Ultraman vs. Odyssey

Okay, for those of you who didn't read my last entry (and who could blame you?) this blog is about pretending it isn't 2007. We're using our imaginations and pretending that it is 1972.

Technically, this isn't an historically-themed blog. See, because I'm going to try to write about the games from the perspective of the year they were released, it's more of an exercise in drooling self-delusion (Play along at home, kids!). We're going to treat these games as if we, meaning you and I, are seeing them for the first time. Most importantly, we haven't seen anything created after them.

For instance, Haunted House for the Magnavox Odyssey is the gosh-darned best graphical adventure game I've ever seen in my life for a home videogame system! This is an indisputable fact because we're in 1972 and we've never seen anything that post dates it. Okay? If you can stay in character for the comments section, that will be fun, too, but isn't required, (especially since I'm playing in someone else's site).

I'm also going to start by keeping my initial line of investigation school-yard simple:

Ultraman vs. Odyssey, who would cream whom in a fight?

Let's say that each day between school and dinner in fall of 1972, you have about a half-an-hour of TV time during which you may either watch Ultraman or play your brand spanking new Odyssey. Now, you love Ultraman! BUT, you are fascinated by this new TV manipulating toy called the Odyssey! What do you do?

(For you English teachers out there, I'm writing in "second person presumptuous" voice. Yes, I'm presuming that you really feel what I say you feel. Right, it's part of my charm. Go figure.)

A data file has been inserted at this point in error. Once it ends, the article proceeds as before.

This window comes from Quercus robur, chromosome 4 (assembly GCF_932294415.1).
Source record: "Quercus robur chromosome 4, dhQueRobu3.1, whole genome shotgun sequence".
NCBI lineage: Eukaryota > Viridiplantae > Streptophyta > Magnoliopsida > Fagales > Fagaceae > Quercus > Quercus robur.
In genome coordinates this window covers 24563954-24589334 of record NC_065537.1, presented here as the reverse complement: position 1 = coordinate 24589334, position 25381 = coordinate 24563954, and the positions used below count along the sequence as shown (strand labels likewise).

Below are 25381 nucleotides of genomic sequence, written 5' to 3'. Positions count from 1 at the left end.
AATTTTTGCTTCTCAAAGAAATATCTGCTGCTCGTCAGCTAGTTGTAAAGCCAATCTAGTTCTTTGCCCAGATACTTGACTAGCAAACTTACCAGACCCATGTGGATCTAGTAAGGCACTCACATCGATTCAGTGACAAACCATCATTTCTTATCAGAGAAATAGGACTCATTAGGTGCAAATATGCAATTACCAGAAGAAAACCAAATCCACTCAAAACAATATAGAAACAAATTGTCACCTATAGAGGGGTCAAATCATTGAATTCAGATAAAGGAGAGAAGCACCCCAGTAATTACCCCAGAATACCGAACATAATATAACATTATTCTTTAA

Obviously, the day you get your Odyssey, you're going to use that half-hour to try to play it.

Screw Ultraman, you can watch that Nihon-jin sixties has-been tomorrow, if you still even feel like watching rubber suited grown-ups romp around on miniature landscapes. To you, at this stage in the world's evolution, from your perspective, here in 1972, the Odyssey IS the next necessary step on mankind's road to 3-D Smellivision. Either that, or it will be completely ungroovy and you'll go back to watching Ultraman again, real soon.

Anyway, next entry I'll talk about Table Tennis for the Odyssey by Magnavox.


Joined: 10/25/2006
Bill Loguidice wrote:Don
Bill Loguidice wrote:

Don Herbert is "Mr. Wizard". He had a series of science shows in the 60's and 70's where he would have children perform the experiments he would describe/assist them with. Fun stuff. He gained more noteriety in the early 80's with a series of science shorts on the Nickelodeon television network based on the same format back when that network was very different from what it is today. Actually, not too long ago, as part of a retro science revival, The Science Channel re-ran some of the original full length black and white shows of Mr. Wizard, not the color, newer Nickelodeon shorts. Mr. Wizard himself could be alternately friendly/playful and short/brash. Interesting mix.

Thanks for the info!


And to answer, Matt, I think the choice of Bill Cosby and Alan Alda were fine, since these companies wanted friendly personas/personalities to hawk their products. They were two beloved icons. I actually have great respect for Alan Alda post MASH, as I'm a huge fan of Scientific American on public television...

You are probably right about them being a good choice - after all its the parents that had to pay for these "educational machines" - and not the kids.
And the mentioned companies, especially Atari & TI, didn't exactly care for the computer geek.



Comment viewing options

Select your preferred way to display the comments and click "Save settings" to activate your changes.